Create a  unique, global, 24/7 real-time news organization that serves both consumers and professionals anytime, anywhere. To do that we have to strengthen our global network of expert reporters and editors.

Read more here.

Glenn Hall

Hall named editor of Marketwatch.com

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Wall Street Journal managing editor Gerard Baker sent out the following announcement on Monday afternoon:

I’m delighted to announce that Glenn Hall is appointed MarketWatch Editor.

Glenn is exceptionally well qualified for the position. He is an entrepreneurial journalist with a rich history in real-time financial markets and business coverage. He joins MarketWatch from the start-up news website TheBlaze.com, where he has served as managing editor for news since July 2012. During his time there, he helped nearly triple the audience to almost 18 million unique monthly visitors in August. Before that, Glenn worked at TheStreet for four years, rising to become its Editor-in-Chief.

He also worked for The Orange County Register as Chief Innovation Officer and Deputy Editor. He spent a decade with Bloomberg News, where he led the political and government coverage in Washington, D.C. and held various team leader positions. He was Bloomberg’s Amsterdam bureau chief and deputy bureau chief in Frankfurt, where he started as a reporter. He began his career as a reporter at the Journal-Gazette in Indiana, covering business, health and environmental issues.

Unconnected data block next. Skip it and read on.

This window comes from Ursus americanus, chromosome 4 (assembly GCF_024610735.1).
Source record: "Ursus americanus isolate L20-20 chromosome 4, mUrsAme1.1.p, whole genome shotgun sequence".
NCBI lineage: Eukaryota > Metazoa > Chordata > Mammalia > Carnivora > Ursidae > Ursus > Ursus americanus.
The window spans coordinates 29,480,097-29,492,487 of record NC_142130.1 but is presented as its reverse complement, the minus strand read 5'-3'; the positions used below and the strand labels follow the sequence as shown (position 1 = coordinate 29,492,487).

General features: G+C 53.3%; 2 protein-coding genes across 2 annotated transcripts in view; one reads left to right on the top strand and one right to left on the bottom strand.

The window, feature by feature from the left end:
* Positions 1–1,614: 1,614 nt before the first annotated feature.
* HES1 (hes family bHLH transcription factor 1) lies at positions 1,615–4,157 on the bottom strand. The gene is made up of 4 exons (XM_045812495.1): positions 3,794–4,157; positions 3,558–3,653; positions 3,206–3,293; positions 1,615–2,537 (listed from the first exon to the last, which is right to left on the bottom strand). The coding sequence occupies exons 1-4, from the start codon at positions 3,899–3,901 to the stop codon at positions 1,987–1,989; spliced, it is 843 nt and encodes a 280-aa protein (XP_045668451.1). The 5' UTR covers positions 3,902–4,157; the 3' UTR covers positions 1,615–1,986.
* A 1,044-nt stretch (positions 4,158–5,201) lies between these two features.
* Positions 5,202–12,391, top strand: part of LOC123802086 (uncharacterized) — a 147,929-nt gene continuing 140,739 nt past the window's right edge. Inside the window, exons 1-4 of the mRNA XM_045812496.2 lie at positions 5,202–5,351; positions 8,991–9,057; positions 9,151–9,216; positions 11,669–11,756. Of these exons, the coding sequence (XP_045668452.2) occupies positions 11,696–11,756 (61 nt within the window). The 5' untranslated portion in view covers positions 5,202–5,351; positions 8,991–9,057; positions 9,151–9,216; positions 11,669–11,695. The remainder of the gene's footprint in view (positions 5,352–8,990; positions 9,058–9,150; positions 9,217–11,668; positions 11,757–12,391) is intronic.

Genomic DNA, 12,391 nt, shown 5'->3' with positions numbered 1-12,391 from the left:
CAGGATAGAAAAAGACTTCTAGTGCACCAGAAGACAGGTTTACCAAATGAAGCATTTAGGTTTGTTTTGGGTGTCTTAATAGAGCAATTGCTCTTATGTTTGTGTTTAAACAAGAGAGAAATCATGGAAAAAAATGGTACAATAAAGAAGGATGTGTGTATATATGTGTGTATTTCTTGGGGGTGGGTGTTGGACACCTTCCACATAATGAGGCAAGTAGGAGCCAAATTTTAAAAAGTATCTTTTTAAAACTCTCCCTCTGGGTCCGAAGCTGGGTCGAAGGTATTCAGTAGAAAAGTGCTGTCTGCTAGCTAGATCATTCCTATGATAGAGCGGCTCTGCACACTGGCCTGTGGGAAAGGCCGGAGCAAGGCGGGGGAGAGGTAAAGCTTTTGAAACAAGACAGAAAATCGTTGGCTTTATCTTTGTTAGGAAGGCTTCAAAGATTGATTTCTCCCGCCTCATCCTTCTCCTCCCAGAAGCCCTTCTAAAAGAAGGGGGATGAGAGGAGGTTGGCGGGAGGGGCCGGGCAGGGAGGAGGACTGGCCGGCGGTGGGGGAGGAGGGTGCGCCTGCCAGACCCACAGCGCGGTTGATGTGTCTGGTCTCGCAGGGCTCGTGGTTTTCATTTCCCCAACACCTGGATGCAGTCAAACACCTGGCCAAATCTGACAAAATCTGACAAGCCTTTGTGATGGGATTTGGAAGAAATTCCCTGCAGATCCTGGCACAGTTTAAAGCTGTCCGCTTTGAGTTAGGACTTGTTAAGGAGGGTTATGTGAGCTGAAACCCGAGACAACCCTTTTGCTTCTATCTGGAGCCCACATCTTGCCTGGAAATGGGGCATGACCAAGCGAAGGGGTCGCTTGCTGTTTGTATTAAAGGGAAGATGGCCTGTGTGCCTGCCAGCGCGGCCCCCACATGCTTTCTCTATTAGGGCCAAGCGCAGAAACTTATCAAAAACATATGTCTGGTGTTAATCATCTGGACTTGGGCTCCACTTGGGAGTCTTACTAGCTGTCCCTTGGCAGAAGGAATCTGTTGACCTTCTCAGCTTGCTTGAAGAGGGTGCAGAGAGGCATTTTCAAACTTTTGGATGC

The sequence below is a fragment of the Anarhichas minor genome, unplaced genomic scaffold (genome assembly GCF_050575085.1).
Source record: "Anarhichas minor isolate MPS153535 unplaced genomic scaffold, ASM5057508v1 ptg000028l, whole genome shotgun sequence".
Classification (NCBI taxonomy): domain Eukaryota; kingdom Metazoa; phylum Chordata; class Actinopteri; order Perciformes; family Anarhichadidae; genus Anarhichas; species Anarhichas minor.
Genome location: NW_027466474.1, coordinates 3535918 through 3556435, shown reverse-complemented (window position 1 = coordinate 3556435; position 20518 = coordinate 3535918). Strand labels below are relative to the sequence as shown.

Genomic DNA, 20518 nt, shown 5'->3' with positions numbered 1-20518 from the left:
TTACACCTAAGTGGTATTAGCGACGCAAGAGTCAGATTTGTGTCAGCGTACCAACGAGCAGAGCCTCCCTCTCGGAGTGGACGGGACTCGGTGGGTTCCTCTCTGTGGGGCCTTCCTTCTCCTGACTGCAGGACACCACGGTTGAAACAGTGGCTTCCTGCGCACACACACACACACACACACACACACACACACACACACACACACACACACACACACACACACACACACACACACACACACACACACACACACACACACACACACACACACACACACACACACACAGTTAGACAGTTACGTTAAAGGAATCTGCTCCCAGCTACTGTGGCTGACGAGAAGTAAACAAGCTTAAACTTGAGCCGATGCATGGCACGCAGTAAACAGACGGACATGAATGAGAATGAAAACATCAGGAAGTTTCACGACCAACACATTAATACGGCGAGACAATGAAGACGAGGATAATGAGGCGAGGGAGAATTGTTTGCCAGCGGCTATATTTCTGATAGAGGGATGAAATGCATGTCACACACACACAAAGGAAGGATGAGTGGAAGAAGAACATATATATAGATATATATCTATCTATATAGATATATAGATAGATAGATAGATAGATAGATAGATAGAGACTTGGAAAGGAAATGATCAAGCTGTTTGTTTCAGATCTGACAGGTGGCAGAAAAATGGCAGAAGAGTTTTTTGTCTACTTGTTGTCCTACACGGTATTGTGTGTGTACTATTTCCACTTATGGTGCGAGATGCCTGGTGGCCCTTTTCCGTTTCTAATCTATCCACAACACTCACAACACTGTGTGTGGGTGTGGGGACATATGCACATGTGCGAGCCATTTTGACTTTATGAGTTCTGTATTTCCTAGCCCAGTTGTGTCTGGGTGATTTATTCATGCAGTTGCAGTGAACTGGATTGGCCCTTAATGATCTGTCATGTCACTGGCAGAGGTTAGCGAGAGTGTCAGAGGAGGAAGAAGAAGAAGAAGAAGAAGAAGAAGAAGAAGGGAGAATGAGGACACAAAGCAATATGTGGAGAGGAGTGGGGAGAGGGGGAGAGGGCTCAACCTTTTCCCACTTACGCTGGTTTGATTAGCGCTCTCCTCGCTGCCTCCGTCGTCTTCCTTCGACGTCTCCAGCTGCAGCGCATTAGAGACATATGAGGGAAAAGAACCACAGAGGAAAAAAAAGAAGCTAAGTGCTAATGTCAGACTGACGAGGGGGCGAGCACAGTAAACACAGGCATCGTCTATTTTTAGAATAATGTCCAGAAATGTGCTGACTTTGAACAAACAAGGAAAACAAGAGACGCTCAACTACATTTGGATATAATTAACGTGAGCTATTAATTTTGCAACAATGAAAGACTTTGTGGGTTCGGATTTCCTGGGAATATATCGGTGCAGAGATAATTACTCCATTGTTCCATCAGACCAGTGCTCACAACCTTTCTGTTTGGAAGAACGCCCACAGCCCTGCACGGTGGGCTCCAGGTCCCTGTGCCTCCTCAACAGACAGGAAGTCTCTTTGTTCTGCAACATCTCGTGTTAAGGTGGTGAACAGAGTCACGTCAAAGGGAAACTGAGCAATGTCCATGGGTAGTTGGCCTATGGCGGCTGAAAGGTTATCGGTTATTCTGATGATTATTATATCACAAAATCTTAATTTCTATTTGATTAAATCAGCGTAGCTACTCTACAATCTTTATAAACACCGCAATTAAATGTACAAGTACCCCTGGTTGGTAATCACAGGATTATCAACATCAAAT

Glenn will be based in New York and report to Almar Latour, Executive Editor.

Please join me in wishing Glenn great success in his exciting new assignment.

Christine Rexrode

Rexrode leaving AP for Marketwatch

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Christina Rexrode, who has covered retail and banking for the Associated Press for the past two-and-a-half years, has resigned to accept a job covering banking for Marketwatch.com, the Dow Jones & Co. property.